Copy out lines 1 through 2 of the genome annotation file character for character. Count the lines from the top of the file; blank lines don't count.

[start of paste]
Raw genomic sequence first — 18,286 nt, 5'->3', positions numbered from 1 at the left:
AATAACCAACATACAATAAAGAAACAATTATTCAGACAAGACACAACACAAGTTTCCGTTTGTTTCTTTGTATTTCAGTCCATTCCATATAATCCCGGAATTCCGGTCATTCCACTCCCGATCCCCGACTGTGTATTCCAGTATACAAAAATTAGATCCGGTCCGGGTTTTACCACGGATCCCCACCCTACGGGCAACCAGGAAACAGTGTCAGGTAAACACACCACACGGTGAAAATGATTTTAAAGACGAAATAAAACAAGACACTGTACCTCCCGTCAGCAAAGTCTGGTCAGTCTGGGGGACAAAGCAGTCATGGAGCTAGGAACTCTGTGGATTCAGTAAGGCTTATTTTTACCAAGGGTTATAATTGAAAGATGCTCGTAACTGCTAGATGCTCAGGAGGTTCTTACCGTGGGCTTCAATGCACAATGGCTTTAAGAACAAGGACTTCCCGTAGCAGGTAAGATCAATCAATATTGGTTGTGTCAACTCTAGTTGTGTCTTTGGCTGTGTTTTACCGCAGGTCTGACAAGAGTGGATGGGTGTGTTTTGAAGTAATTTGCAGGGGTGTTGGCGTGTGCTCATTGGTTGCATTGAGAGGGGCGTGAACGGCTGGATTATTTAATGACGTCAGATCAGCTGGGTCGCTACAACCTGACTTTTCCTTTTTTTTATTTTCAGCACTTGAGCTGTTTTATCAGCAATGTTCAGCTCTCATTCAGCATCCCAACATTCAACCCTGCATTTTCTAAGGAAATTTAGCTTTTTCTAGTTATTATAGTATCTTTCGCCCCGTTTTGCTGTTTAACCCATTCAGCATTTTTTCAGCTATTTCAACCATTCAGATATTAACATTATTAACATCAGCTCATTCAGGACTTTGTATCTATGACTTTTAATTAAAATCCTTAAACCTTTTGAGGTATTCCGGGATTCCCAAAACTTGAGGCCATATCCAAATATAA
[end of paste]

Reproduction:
Raw genomic sequence first — 18,286 nt, 5'->3', positions numbered from 1 at the left:
AATAACCAACATACAATAAAGAAACAATTATTCAGACAAGACACAACACAAGTTTCCGTTTGTTTCTTTGTATTTCAGTCCATTCCATATAATCCCGGAATTCCGGTCATTCCACTCCCGATCCCCGACTGTGTATTCCAGTATACAAAAATTAGATCCGGTCCGGGTTTTACCACGGATCCCCACCCTACGGGCAACCAGGAAACAGTGTCAGGTAAACACACCACACGGTGAAAATGATTTTAAAGACGAAATAAAACAAGACACTGTACCTCCCGTCAGCAAAGTCTGGTCAGTCTGGGGGACAAAGCAGTCATGGAGCTAGGAACTCTGTGGATTCAGTAAGGCTTATTTTTACCAAGGGTTATAATTGAAAGATGCTCGTAACTGCTAGATGCTCAGGAGGTTCTTACCGTGGGCTTCAATGCACAATGGCTTTAAGAACAAGGACTTCCCGTAGCAGGTAAGATCAATCAATATTGGTTGTGTCAACTCTAGTTGTGTCTTTGGCTGTGTTTTACCGCAGGTCTGACAAGAGTGGATGGGTGTGTTTTGAAGTAATTTGCAGGGGTGTTGGCGTGTGCTCATTGGTTGCATTGAGAGGGGCGTGAACGGCTGGATTATTTAATGACGTCAGATCAGCTGGGTCGCTACAACCTGACTTTTCCTTTTTTTTATTTTCAGCACTTGAGCTGTTTTATCAGCAATGTTCAGCTCTCATTCAGCATCCCAACATTCAACCCTGCATTTTCTAAGGAAATTTAGCTTTTTCTAGTTATTATAGTATCTTTCGCCCCGTTTTGCTGTTTAACCCATTCAGCATTTTTTCAGCTATTTCAACCATTCAGATATTAACATTATTAACATCAGCTCATTCAGGACTTTGTATCTATGACTTTTAATTAAAATCCTTAAACCTTTTGAGGTATTCCGGGATTCCCAAAACTTGAGGCCATATCCAAATATAA